NEWS
By Frank D. Roylance and Frank D. Roylance,SUN STAFF | June 5, 2001
An explosion of salt marsh mosquitoes, described as the largest spring hatch in several years, is expected to emerge across Southern Maryland and the Eastern Shore this week. Triggered by wetlands flooding last month -- the result of high tides and 10 days of heavy rains -- the event could drive mosquito "landings" on exposed skin as high as 100 a minute in parts of Dorchester County, officials said. In urban and suburban communities, higher populations of freshwater mosquitoes also are expected this week because of the recent rains.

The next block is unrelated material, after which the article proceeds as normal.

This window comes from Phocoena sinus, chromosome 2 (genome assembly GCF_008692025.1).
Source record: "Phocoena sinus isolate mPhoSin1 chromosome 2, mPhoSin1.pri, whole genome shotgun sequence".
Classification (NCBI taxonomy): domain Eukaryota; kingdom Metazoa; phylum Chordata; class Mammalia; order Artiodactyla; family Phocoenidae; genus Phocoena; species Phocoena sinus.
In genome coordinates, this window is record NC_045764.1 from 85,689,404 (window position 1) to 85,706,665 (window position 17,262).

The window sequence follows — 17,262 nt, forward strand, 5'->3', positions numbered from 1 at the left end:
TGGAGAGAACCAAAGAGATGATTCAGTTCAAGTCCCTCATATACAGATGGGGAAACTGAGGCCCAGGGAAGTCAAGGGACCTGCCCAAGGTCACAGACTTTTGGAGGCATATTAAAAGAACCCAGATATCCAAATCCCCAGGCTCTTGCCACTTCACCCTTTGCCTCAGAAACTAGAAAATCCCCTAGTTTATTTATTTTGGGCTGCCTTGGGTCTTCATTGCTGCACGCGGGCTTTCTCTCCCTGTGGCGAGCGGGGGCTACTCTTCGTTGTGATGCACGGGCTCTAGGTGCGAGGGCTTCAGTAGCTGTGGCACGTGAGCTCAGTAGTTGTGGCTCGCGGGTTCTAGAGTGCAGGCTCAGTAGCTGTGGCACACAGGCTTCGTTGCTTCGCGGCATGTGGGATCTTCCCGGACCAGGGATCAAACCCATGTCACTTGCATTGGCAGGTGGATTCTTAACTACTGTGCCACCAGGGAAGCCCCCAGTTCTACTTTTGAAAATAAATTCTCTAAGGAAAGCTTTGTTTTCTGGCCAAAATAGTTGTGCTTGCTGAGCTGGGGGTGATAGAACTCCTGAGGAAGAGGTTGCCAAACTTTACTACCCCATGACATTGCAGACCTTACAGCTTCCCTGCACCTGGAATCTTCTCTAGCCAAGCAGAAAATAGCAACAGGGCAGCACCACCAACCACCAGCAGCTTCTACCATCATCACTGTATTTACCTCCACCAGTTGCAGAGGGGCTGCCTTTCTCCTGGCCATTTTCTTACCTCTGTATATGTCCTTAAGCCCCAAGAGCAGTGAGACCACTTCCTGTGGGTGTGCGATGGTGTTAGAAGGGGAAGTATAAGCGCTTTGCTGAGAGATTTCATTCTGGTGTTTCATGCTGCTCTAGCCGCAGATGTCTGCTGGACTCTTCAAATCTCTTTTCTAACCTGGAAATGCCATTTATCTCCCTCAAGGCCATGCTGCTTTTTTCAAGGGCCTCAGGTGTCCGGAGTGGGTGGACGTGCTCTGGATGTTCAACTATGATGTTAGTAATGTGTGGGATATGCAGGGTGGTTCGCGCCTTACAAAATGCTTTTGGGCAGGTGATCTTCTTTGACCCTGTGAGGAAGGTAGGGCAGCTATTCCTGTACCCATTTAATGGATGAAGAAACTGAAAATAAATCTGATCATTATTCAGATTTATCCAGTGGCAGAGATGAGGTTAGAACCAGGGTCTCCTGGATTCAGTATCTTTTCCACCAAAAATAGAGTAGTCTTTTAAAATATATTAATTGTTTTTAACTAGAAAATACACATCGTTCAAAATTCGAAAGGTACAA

NEWS
By KNIGHT RIDDER/TRIBUNE | April 29, 2001
NEW YORK - The city has quietly started its war against the deadly West Nile virus, using workers to spread larvicide in ponds and other mosquito breeding sites. Meanwhile, a contract for extensive larvicide application in all five boroughs is on hold while the city seeks bids from companies other than Clarke Environmental Mosquito Management. Clarke, the sole bidder for the city's mosquito control contract, recently was slapped with a six-figure fine by state environmental officials for using untrained and unsupervised workers to spray pesticides in the city last summer.